• Have an evacuation plan and make sure all family members know it.
  • Have a predetermined meeting spot, outside your home.
  • Once out, STAY OUT. Never re-enter a burning home.


  • Choose a hotel/motel that is protected by both smoke alarms and a fire sprinkler system.
  • When you check in, ask the front desk what the fire alarm sounds like.
  • When you enter your room, review the escape plan posted in your room.
  • Take the time to find the exits and count the number of doors between your room and the exit. Make sure the exits are unlocked. If they are locked, report it to management right away.
  • Keep your room key by your bed and take it with you if there is a fire.
  • If the alarm sounds, leave right away, closing all doors behind you. Use the stairs — never use elevators during a fire.
  • If you must escape through smoke, get low and go under the smoke to your exit.

If you can’t escape…

  • Shut off fans and air conditioners.
  • Stuff wet towels in the crack around the doors.
  • Call the fire department and let them know your location.
  • Wait at the window and signal with a flashlight or light colored cloth.


  • Create an illusion that someone is home when you leave the house. Turn on a light, television, or music, etc.
  • Secure sliding doors by wedging a dowel or piece of wood into the track.
  • Never leave a spare key where a burglar can easily find it. (Under a flowerpot, under the doormat, etc.)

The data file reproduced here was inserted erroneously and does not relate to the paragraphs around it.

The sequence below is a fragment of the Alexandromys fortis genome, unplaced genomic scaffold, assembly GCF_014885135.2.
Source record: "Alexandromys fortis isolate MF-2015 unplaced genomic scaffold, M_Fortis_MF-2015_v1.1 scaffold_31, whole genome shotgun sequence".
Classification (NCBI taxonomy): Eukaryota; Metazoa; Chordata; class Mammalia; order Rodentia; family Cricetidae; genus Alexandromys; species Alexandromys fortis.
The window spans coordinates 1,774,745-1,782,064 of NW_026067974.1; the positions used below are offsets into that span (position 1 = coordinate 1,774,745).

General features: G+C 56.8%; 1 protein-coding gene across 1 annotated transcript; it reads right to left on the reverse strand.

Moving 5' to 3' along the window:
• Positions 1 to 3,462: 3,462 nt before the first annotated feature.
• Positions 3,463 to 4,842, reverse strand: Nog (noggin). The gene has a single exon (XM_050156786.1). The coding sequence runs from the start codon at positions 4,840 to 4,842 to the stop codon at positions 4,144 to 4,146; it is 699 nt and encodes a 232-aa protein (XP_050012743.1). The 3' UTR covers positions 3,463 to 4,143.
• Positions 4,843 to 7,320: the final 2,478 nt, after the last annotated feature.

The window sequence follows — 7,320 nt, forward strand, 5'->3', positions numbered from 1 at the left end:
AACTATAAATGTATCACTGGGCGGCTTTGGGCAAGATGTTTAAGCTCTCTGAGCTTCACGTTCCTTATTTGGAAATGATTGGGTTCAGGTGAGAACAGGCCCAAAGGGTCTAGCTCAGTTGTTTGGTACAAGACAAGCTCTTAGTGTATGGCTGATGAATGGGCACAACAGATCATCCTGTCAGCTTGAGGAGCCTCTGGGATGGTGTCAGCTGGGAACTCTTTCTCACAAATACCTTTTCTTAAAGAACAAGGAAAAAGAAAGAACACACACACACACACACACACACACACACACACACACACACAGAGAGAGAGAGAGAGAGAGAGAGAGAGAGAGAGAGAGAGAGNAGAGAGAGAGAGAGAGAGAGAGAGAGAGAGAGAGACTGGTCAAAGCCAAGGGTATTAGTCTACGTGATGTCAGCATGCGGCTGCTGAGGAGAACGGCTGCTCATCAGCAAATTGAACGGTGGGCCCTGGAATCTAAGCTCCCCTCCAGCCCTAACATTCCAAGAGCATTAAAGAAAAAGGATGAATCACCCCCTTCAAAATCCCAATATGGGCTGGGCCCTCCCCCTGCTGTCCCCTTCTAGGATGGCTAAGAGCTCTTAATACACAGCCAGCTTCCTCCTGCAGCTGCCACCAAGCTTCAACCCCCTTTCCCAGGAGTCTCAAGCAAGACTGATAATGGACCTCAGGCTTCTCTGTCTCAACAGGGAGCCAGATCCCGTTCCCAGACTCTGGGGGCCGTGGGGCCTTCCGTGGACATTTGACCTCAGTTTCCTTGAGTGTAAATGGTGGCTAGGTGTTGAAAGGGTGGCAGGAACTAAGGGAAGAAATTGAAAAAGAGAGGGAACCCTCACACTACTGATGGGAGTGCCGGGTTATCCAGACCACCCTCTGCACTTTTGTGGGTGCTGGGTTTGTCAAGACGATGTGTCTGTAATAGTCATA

• Do not put personal identification on key rings
  • Keep landscaping trimmed to keep criminals from hiding in your yard. Also, consider planting “thorny” plants/bushes to inhibit intruders from accessing your home.
  • Install heavy-duty deadbolt locks.
  • Make sure your home is well lit at night and the address is visible from the street.
  • Get to know the people in your neighborhood.
  • If going on vacation make sure to cancel you newspaper and have someone collect your mail and packages.
  • During the winter have someone shovel your driveway. In the summer have someone mow your lawn.
  • Ask neighbors you trust to keep an eye on things when you are away.


  • Almost half of home break-ins happen without force which means people leave their homes without locking their doors or windows.
  • Most break-ins happen during the day when many people are at work. Deter criminals by making it look like someone is at home.
  • Residential crime spikes in July and August.


  • Close and lock all windows and doors when you park.
  • Park in well-lit areas.
  • Never leave the area when your vehicle is running.
  • Never leave valuables in your vehicle.
  • Never leave keys in vehicle.


  • Nearly half of vehicle thefts are due to driver error like leaving keys in the ignition or leaving doors unlocked.


  • Keep your Firewall turned on.
  • Install or update your anti-virus software.
  • Install or update your antispyware technology.
  • Keep your operating system up to date. Updates often help fix security holes.
  • Be careful what you download. Don’t open an e-mail attachment from someone you don’t know.
  • Turn off your computer. Turning off your computer effectively severs an attacker’s connection.